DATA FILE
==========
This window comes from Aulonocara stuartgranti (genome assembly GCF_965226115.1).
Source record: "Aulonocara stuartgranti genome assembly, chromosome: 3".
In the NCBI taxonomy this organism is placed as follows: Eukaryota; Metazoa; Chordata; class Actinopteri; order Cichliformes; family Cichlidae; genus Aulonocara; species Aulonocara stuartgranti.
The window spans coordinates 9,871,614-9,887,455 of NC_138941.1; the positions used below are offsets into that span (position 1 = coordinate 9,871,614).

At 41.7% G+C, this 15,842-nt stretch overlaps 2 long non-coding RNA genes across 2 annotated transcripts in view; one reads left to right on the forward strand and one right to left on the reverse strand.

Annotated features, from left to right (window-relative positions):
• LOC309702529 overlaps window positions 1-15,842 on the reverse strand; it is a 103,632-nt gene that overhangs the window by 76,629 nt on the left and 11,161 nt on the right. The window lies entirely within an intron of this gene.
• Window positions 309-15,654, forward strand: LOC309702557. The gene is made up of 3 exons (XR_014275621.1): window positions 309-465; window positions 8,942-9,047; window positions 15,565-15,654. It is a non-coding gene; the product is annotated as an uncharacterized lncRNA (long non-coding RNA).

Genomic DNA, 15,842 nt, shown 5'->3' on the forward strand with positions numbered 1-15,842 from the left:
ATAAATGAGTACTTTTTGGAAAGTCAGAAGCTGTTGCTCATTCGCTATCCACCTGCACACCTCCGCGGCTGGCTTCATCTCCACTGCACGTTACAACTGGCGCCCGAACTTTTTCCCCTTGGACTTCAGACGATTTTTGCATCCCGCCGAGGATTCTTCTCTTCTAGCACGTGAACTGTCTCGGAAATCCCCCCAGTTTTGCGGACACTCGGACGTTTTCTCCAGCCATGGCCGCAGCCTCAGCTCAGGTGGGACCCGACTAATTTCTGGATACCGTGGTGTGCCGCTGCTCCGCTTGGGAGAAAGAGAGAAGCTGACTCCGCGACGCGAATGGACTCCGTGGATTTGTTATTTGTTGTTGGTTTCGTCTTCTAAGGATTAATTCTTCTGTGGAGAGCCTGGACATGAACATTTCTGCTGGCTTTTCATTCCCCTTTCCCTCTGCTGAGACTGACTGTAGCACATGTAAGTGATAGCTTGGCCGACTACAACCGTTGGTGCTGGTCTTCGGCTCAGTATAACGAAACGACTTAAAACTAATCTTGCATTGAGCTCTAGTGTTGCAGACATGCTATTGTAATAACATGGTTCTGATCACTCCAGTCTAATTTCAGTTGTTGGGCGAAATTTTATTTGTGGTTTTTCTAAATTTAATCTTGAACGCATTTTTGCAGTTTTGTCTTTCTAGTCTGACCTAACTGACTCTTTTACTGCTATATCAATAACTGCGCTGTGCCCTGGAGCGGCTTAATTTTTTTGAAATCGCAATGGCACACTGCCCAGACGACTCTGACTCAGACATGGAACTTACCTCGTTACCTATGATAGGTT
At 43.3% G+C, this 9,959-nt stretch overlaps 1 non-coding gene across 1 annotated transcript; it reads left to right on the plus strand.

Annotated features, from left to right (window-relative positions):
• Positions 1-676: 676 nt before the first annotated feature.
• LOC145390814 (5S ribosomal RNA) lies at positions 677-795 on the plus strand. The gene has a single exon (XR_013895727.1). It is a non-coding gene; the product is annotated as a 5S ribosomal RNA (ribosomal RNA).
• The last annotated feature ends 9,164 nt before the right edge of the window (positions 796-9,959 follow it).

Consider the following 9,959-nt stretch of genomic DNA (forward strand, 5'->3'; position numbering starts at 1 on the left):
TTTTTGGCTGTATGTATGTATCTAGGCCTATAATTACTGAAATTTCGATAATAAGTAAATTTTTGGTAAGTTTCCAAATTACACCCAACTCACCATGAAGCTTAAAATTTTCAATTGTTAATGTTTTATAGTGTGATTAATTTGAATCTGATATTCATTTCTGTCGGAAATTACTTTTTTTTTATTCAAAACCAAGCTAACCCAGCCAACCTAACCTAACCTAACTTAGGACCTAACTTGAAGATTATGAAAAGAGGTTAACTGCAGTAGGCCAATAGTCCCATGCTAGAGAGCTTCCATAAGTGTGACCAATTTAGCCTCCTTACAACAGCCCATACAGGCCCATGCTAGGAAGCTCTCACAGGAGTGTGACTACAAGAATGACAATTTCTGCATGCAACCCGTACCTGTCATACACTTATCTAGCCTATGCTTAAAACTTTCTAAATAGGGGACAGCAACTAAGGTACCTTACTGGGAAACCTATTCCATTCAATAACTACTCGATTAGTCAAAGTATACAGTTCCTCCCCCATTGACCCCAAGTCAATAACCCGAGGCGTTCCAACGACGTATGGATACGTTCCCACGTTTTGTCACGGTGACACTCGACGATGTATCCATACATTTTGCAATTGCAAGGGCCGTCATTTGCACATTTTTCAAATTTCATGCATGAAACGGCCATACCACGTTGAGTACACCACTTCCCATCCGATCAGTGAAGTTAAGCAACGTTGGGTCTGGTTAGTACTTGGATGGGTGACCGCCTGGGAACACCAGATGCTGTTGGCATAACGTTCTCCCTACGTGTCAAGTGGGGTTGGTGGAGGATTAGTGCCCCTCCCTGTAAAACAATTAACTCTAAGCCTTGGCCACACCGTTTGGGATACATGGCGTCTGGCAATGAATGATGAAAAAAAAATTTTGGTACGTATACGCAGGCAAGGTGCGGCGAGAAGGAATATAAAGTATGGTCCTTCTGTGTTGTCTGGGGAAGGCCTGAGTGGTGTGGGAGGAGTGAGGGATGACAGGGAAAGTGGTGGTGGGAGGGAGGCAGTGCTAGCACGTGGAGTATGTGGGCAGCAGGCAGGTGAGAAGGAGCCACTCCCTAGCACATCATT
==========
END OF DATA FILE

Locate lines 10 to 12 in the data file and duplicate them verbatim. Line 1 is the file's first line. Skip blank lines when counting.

ATAAATGAGTACTTTTTGGAAAGTCAGAAGCTGTTGCTCATTCGCTATCCACCTGCACACCTCCGCGGCTGGCTTCATCTCCACTGCACGTTACAACTGGCGCCCGAACTTTTTCCCCTTGGACTTCAGACGATTTTTGCATCCCGCCGAGGATTCTTCTCTTCTAGCACGTGAACTGTCTCGGAAATCCCCCCAGTTTTGCGGACACTCGGACGTTTTCTCCAGCCATGGCCGCAGCCTCAGCTCAGGTGGGACCCGACTAATTTCTGGATACCGTGGTGTGCCGCTGCTCCGCTTGGGAGAAAGAGAGAAGCTGACTCCGCGACGCGAATGGACTCCGTGGATTTGTTATTTGTTGTTGGTTTCGTCTTCTAAGGATTAATTCTTCTGTGGAGAGCCTGGACATGAACATTTCTGCTGGCTTTTCATTCCCCTTTCCCTCTGCTGAGACTGACTGTAGCACATGTAAGTGATAGCTTGGCCGACTACAACCGTTGGTGCTGGTCTTCGGCTCAGTATAACGAAACGACTTAAAACTAATCTTGCATTGAGCTCTAGTGTTGCAGACATGCTATTGTAATAACATGGTTCTGATCACTCCAGTCTAATTTCAGTTGTTGGGCGAAATTTTATTTGTGGTTTTTCTAAATTTAATCTTGAACGCATTTTTGCAGTTTTGTCTTTCTAGTCTGACCTAACTGACTCTTTTACTGCTATATCAATAACTGCGCTGTGCCCTGGAGCGGCTTAATTTTTTTGAAATCGCAATGGCACACTGCCCAGACGACTCTGACTCAGACATGGAACTTACCTCGTTACCTATGATAGGTT
At 43.3% G+C, this 9,959-nt stretch overlaps 1 non-coding gene across 1 annotated transcript; it reads left to right on the plus strand.

Annotated features, from left to right (window-relative positions):